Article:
I solemnly hiked up with mountain, ready to introduce yet another friend to the Grove. It was a peaceful place. I liked to think that my friends appreciated that. This was a night like any other, though there was a peculiar scent upon the air. I inhaled deeply. Lavender? Peppermint? I couldn't quite place it, but I was certain it wasn't the natural flora and fauna. It was… unexpected. I don't particularly enjoy surprises, but I'd gone too far to turn around and give up tonight. I had to finish.
As the whistling wind danced and played around me and filled my mind with wonder, my mind began to wander. I began imagining a sound on the wind, a gentle, sombre song caressing my ears and plucking at my heartstrings, causing my bloody conductor to produce a strange rhythm I wasn't used to. It was lovely. It was like it was somehow a cold summer da- wait… there was that smell again. And the song. It was real. I could hardly believe my eyes when I found the sight of the smell and sound.
Before me strolled a striking woman, likely not much younger than I, who I had not noticed and who had not noticed me. I was immediately taken by her marvelous beauty. Her short hair was like a sun burning out, and her piercing eyes were as the constantly melting ice caps, not at all obscured by her spectacles. It was quite a spectacle. And a surprise. As I took all of this in, she glanced in my direction and waved.
“I didn't know anyone else came up here this time of night!”, she called in my direction.
Believe me, neither did I.
“The world is full of surprises, huh?” I responded, cringing slightly at the self-imposed irony.
“That’s for sure.” With this, she began walking my direction. “Coming to Jones Hollow at all was a bit of a surprise. My dad just got a job down here, and me and my sister moved down here with him.”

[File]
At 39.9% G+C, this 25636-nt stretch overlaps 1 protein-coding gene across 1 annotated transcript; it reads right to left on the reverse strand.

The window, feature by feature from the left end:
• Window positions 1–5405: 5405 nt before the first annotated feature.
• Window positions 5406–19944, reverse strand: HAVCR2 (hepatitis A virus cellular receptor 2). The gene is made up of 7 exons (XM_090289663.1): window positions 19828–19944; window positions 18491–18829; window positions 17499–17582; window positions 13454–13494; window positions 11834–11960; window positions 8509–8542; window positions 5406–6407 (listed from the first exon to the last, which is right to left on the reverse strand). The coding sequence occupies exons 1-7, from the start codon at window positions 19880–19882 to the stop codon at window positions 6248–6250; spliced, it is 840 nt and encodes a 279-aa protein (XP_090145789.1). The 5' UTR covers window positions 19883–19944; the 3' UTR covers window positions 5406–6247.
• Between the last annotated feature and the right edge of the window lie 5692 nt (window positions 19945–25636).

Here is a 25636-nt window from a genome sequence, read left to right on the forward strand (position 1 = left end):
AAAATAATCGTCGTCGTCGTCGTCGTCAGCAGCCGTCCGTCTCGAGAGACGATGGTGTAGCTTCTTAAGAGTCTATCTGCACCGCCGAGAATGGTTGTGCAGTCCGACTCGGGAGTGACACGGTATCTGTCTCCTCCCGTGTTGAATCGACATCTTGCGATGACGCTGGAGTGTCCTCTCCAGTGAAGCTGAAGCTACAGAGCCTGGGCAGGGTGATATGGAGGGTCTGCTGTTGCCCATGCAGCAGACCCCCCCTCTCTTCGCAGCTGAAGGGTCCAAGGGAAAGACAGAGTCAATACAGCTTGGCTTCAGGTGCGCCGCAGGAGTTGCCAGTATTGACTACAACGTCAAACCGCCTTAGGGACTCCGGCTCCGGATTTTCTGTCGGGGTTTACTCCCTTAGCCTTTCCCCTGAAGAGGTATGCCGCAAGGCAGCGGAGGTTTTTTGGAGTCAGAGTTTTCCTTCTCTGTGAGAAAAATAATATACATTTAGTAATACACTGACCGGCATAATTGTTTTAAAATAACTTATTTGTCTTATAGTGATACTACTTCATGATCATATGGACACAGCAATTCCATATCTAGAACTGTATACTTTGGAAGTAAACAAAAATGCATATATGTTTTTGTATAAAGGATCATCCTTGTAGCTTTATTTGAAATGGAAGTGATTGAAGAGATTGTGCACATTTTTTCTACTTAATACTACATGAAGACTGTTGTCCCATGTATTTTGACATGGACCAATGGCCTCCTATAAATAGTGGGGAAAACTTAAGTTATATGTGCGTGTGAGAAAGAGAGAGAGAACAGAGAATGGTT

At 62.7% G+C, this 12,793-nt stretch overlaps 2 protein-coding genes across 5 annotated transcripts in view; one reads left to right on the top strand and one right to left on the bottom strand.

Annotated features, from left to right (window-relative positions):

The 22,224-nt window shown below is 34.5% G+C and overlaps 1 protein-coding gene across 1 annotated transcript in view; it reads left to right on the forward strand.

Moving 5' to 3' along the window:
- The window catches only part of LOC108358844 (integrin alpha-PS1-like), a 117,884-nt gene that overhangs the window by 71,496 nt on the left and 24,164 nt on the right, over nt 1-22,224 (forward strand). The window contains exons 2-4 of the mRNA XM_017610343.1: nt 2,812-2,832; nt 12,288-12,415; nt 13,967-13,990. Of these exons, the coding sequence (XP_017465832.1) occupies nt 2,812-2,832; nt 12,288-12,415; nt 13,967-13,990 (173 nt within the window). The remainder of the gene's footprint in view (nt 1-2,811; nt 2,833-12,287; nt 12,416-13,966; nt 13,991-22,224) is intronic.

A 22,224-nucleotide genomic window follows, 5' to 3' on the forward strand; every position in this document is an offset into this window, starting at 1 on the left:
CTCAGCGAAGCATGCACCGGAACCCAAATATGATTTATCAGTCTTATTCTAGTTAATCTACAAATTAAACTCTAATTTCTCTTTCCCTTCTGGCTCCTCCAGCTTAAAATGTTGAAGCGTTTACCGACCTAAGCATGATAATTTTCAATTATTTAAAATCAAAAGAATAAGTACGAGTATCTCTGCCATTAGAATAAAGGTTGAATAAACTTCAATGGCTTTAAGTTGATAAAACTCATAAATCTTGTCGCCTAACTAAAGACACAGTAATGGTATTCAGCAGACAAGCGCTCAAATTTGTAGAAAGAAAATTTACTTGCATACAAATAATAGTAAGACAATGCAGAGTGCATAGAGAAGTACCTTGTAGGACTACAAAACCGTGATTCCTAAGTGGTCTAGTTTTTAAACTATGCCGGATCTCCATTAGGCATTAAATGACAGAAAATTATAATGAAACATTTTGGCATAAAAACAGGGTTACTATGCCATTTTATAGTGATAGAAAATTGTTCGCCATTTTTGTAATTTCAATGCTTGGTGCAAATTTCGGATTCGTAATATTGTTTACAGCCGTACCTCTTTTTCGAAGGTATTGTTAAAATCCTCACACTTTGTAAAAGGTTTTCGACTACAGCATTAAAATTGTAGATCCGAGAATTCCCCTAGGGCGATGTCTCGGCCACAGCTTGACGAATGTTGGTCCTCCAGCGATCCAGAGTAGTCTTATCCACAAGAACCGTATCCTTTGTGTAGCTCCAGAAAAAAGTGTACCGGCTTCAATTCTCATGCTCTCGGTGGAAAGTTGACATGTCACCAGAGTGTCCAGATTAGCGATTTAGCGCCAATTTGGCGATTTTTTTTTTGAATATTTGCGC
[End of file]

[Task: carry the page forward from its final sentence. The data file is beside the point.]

“Is that so?” I rhetorically inquired.
“Yep… what's in the bag? Camping supplies?” she inquired, far more rhetorically than she could have known.
I knew this was going to happen from the moment I laid eyes on her. Some small part of me had hoped it wouldn't. In one smooth, fluid motion I hit her in the throat to incapacitate her, while simultaneously drawing the knife I'd concealed. My next action was to quickly draw it across her throat where I had struck her, though with more hesitation than normal.
I sank to my knee, cradling her quickly fading body in my arms. In her ear I gently whispered, “I'm sorry. I really am,” with a sort of a sob, though no tears came to my eyes. I watched as the newly formed slit hungrily drank her life force, and the ground digested it. It was beautiful, and still every bit as shocking as the first time I'd seen it. I took her drivers license from within her pocket. “Lily,” I didn't quite realize I’d uttered. Maybe I'd plant some lilies here. Poetic. I snapped myself out if it. I hadn't the time for this. There was work to be done yet. Twice the work.